To verify whether CPACF is used for a Linux server on System z, use the icastats tool, which shows the number of executed encryption requests the libica library handled. It distinguishes between requests CPACF executes and those executed by software fallback.
Figure 6 shows an example of icastats output. Here, CPACF executed AES and SHA requests; since no Crypto Express was available, RSA handshakes were executed in software.
Using OpenSSH With Hardware Crypto Support
Transferring large files using SCP shows the influence of using dynamic engine loading support of OpenSSL on OpenSSH, as SCP uses OpenSSH under the covers.
Transferring data from a PC to the host using the network—which is complex, with many hops between the PC and the host—showed no throughput increase by enabling ibmca, but host CPU usage during the transfer dropped dramatically, from about 70 percent to 15 percent. This suggested a network bottleneck; repeating the test using SCP within the Linux host, using “localhost” as the target address and /dev/null as the output, increased throughput when ibmca was enabled.
Since CPACF doesn’t support all ciphers and Message Authentication Codes (MACs), it’s important to select appropriate ciphers and MACs; SCP allows specification of both.
We performed more tests using various ciphers: Triple DES, AES-128, AES-192 and AES-256, all of which benefit from CPACF. The MD5 MAC is always executed in software on System z, since CPACF doesn’t support it, whereas SHA-1 can also benefit from CPACF. Figure 7 shows the results of operations with and without dynamic engine loading support active using TDES and AES ciphers and MD5 and SHA-1 MACs. The user time of the execution of the scp command is an indication of the CPU cycles consumed. It’s clear that CPACF dramatically decreases CPU consumption for TDES and AES. MD5 is the faster MAC in software, but with CPACF, SHA-1 contributes to another 30 percent gain. Using CPACF clearly frees up cycles that can be used for other workloads.
Determine Ciphers/MAC Via Profile
Most SSH or SCP users won’t explicitly specify the cipher or MAC, so it’s worth considering modifying the configuration files for the Linux SSH client (ssh_config) and SSHD server (sshd_config) to default to using algorithms that will benefit from hardware crypto support. Using the Ciphers and MACs keyword lets you specify the algorithms that will benefit from hardware at the top of the search order: AES or TDES as the top cipher, and SHA as the top MAC. If the hardware is System z9, choose TDES or AES-128 rather than AES-192 or AES-256 because the latter two aren’t supported by CPACF until z10.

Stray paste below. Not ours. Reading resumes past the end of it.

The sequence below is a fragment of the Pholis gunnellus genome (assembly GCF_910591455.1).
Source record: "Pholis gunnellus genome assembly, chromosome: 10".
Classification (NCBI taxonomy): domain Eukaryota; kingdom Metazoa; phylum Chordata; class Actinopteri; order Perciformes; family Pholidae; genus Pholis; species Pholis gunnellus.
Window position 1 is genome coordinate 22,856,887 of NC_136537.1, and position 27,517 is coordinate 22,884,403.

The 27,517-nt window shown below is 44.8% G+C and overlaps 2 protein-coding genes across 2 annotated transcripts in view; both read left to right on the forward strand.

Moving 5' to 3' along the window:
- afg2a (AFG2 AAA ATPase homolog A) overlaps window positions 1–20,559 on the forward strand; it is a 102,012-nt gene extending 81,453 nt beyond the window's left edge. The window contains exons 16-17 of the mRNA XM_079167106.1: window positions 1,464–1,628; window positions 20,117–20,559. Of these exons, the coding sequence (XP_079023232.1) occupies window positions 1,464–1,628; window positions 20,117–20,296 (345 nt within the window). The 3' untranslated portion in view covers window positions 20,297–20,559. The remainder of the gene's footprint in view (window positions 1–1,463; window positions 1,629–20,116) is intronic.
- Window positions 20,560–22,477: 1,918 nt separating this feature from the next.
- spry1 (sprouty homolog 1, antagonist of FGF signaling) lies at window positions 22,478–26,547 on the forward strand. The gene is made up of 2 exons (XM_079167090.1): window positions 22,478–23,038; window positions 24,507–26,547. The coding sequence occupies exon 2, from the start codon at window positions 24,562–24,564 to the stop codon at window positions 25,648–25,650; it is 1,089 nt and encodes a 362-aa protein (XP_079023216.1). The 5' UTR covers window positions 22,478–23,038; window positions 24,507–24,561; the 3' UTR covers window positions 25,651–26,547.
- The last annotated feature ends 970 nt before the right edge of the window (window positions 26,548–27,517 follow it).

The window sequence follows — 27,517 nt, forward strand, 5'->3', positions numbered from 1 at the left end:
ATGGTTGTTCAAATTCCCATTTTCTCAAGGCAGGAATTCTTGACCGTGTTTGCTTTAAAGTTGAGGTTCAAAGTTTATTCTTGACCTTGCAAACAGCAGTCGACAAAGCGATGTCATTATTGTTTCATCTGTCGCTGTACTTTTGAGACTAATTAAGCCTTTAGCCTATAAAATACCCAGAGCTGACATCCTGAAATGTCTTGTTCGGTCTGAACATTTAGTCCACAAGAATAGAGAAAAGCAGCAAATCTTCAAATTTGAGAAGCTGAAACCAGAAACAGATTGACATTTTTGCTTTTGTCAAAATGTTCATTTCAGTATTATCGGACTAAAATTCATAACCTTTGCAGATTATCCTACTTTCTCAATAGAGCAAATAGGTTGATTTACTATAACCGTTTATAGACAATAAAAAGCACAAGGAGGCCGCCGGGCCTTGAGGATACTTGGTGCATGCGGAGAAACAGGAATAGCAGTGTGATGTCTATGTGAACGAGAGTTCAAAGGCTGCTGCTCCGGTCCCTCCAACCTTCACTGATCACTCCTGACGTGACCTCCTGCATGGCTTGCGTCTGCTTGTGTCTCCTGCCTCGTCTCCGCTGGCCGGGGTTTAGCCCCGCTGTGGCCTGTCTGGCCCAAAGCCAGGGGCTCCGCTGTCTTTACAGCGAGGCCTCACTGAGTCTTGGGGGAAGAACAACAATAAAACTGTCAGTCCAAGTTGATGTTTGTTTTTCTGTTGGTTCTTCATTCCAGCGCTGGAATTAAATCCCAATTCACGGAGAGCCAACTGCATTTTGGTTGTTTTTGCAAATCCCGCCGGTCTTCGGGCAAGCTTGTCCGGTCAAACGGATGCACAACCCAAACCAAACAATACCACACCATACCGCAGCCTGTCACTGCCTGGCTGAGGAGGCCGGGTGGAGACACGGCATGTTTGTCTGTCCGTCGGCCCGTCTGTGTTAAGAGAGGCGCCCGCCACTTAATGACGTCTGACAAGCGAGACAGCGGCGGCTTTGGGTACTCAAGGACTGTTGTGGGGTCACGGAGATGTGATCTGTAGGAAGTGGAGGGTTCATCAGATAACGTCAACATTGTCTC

Influence of Crypto Express
Having a Crypto Express feature helps during session initialization for asymmetric RSA requests. The SCP test represents a relatively long-running session with only one RSA handshake, so the effect of an active Crypto Express feature was minimal (a difference of 0.01 seconds for user time). The benefit of a Crypto Express feature for OpenSSH is greater if a high number of short-running sessions are established simultaneously, as is common with some Web applications.
Using hardware encryption support in combination with OpenSSH can save significant CPU cycles, leading to better performance. At a minimum, CPU load will decrease for encryption workloads. Tests indicated a user time reduction for TDES by a factor 15 and a factor of 11 for AES. Selecting SHA as MAC also was beneficial. Use of CPACF is free of charge and its enablement is strongly encouraged. If a Crypto Express feature is available, make it available to Linux systems that can benefit from it.